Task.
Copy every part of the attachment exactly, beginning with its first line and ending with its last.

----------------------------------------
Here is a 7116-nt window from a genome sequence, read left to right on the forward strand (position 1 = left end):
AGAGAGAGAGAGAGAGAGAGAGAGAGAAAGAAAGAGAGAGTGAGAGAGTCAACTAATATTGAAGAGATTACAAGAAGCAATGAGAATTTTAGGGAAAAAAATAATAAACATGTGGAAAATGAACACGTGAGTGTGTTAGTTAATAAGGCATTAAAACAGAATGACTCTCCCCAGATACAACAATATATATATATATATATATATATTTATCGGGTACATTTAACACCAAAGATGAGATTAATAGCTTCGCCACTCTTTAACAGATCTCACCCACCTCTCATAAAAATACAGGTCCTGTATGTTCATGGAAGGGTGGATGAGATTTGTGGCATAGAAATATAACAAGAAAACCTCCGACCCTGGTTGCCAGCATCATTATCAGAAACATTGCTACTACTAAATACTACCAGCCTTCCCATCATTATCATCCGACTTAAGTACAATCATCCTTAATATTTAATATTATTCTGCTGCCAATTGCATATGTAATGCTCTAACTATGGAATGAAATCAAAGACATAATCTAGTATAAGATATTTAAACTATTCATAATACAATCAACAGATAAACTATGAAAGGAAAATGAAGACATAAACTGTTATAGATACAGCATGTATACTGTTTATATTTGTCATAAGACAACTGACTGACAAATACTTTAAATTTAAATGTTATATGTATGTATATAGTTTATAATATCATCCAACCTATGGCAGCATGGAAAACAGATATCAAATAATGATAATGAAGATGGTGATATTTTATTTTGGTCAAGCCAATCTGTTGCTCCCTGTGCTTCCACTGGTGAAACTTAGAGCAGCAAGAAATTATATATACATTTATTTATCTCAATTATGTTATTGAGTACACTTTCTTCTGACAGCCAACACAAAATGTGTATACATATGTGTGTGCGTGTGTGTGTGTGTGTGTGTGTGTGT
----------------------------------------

Here is a 7116-nt window from a genome sequence, read left to right on the forward strand (position 1 = left end):
AGAGAGAGAGAGAGAGAGAGAGAGAGAAAGAAAGAGAGAGTGAGAGAGTCAACTAATATTGAAGAGATTACAAGAAGCAATGAGAATTTTAGGGAAAAAAATAATAAACATGTGGAAAATGAACACGTGAGTGTGTTAGTTAATAAGGCATTAAAACAGAATGACTCTCCCCAGATACAACAATATATATATATATATATATATATTTATCGGGTACATTTAACACCAAAGATGAGATTAATAGCTTCGCCACTCTTTAACAGATCTCACCCACCTCTCATAAAAATACAGGTCCTGTATGTTCATGGAAGGGTGGATGAGATTTGTGGCATAGAAATATAACAAGAAAACCTCCGACCCTGGTTGCCAGCATCATTATCAGAAACATTGCTACTACTAAATACTACCAGCCTTCCCATCATTATCATCCGACTTAAGTACAATCATCCTTAATATTTAATATTATTCTGCTGCCAATTGCATATGTAATGCTCTAACTATGGAATGAAATCAAAGACATAATCTAGTATAAGATATTTAAACTATTCATAATACAATCAACAGATAAACTATGAAAGGAAAATGAAGACATAAACTGTTATAGATACAGCATGTATACTGTTTATATTTGTCATAAGACAACTGACTGACAAATACTTTAAATTTAAATGTTATATGTATGTATATAGTTTATAATATCATCCAACCTATGGCAGCATGGAAAACAGATATCAAATAATGATAATGAAGATGGTGATATTTTATTTTGGTCAAGCCAATCTGTTGCTCCCTGTGCTTCCACTGGTGAAACTTAGAGCAGCAAGAAATTATATATACATTTATTTATCTCAATTATGTTATTGAGTACACTTTCTTCTGACAGCCAACACAAAATGTGTATACATATGTGTGTGCGTGTGTGTGTGTGTGTGTGTGTGTGT